Borders Bill: listening to survivors will help them get the support they need
published on 9 Aug 2021
The Salvation Army is calling for the voice of slavery survivors to be central in the current debate around the Borders Bill.
Through our years of work with people rescued after being forced to work as slaves, we know that silence masks violence, trauma and abuse.
The UK has positioned itself as a global leader in the battle against modern slavery and we want to ensure that the Borders Bill builds on this work which includes the ground-breaking support introduced with the Modern Slavery Act (2015).
Major Kathy Betteridge, Director of Anti-Trafficking and Modern Slavery for The Salvation Army, explains:
“Our ten years of experience supporting survivors of modern slavery has taught us that it can be almost impossible to immediately understand the true background of someone seeking help. Often, we are dealing with frightened and traumatised individuals who have endured months of being forced into slave labour and other exploitative situations.
“Criminal gangs have lied to them and threatened their families, so it’s understandable that they can have doubts and find it difficult to explain their story. It can take time and skill to gain trust and unpick the circumstances that brought them to the UK so they can receive the support and protection they need and deserve.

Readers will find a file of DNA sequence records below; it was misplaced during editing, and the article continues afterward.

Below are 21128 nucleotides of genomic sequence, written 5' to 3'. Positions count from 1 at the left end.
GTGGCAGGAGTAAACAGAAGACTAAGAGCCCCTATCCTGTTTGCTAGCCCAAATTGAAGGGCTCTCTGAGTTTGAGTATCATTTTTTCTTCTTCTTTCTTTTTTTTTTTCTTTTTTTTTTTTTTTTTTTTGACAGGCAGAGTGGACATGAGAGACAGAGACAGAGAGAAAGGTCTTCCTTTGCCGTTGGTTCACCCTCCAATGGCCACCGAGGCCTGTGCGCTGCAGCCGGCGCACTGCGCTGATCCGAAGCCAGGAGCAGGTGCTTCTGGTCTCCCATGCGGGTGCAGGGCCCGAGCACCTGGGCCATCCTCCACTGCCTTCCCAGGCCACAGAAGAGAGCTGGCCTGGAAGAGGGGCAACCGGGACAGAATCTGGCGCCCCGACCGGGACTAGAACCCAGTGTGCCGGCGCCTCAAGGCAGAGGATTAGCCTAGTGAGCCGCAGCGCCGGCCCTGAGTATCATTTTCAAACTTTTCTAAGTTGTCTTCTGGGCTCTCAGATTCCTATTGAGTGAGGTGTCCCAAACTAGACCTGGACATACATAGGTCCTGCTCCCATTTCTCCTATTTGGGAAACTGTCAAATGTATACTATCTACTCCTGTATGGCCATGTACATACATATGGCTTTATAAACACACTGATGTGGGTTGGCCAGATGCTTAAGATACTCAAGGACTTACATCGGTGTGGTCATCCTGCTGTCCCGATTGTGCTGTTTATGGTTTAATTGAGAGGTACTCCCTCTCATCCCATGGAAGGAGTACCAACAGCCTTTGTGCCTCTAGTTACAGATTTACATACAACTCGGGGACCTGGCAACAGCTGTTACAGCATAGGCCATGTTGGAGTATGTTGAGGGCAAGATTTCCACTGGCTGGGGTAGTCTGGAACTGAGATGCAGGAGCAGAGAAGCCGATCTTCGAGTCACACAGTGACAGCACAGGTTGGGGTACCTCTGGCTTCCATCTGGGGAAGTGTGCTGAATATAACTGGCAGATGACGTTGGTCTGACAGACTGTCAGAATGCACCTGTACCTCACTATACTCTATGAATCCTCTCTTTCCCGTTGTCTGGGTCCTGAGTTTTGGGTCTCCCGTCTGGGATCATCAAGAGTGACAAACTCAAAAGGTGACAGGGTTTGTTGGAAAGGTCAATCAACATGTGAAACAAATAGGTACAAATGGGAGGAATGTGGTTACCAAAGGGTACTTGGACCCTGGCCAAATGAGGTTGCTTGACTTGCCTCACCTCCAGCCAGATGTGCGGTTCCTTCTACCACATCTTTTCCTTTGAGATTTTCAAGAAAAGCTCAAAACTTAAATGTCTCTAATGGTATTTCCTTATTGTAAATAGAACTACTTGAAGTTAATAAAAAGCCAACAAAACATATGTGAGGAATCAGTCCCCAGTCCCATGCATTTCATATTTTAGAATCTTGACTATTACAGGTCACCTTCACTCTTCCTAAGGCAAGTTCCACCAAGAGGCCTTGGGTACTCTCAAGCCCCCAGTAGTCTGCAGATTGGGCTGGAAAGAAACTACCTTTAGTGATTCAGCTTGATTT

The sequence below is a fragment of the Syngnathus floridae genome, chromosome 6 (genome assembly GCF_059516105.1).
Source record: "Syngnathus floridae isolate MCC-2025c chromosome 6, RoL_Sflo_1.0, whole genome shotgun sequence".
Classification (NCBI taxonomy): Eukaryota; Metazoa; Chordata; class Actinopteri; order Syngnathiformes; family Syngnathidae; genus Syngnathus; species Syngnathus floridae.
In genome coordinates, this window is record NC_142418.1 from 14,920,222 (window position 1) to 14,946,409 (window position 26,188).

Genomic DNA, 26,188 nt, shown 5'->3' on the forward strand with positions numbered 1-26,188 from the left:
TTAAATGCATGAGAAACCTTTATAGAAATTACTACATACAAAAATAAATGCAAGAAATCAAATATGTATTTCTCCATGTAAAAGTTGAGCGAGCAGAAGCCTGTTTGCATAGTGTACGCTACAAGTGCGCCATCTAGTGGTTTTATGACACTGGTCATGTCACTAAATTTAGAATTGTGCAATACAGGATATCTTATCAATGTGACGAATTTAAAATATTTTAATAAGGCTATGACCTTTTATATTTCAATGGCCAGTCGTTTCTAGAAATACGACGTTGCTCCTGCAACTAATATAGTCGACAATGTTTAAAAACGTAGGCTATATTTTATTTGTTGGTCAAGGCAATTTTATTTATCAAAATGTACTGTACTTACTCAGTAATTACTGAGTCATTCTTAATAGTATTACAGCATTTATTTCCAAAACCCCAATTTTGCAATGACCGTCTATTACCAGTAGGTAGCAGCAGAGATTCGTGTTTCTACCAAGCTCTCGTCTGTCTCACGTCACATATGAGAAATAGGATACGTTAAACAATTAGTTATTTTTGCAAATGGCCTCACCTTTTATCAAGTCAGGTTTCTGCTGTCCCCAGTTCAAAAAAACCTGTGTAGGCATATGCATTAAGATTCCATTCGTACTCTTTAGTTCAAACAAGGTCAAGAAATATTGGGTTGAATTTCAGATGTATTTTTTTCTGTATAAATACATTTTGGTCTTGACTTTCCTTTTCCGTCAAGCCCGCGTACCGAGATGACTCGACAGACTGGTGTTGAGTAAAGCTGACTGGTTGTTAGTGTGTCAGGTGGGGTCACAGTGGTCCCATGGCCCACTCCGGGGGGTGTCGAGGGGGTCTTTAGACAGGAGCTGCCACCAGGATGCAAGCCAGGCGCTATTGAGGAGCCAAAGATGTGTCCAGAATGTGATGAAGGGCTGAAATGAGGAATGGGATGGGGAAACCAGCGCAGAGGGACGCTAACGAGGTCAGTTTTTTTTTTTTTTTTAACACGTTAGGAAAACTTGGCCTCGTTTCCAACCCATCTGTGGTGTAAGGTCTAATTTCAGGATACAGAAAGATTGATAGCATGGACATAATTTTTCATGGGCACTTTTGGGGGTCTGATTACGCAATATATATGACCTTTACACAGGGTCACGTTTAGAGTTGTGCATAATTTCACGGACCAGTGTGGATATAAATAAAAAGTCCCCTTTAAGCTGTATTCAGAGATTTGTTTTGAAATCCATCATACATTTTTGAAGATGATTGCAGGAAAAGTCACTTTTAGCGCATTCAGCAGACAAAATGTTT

“Over the coming months it is important that the true nature of modern slavery and human trafficking and its impact on survivors is understood and factored into decisions around the new legislation. This is key to protecting people and gaining information needed to combat the slavery traffickers.”
The Salvation Army intends to help all those involved in this debate gain an accurate understanding of the true experiences of survivors.
Alongside our partners, we are committed to working collaboratively with parliamentarians and other organisations to ensure the voices of slavery survivors are heard within the debates surrounding this new bill and that any legislative changes work towards genuinely raising the level of support we are able to offer survivors.
The Salvation Army sees the Borders Bill as an opportunity make it as easy for slavery survivors to access support by giving them the space to speak out. In particular the Bill must ensure:
- survivors are not penalised for being forced into criminal activity by their captors.
- survivors are afforded the time and space they need to give an accurate picture of often traumatic and complicated events that led to their entrapment and exploitation.
- The threshold for accessing support does not block victims from getting the help they need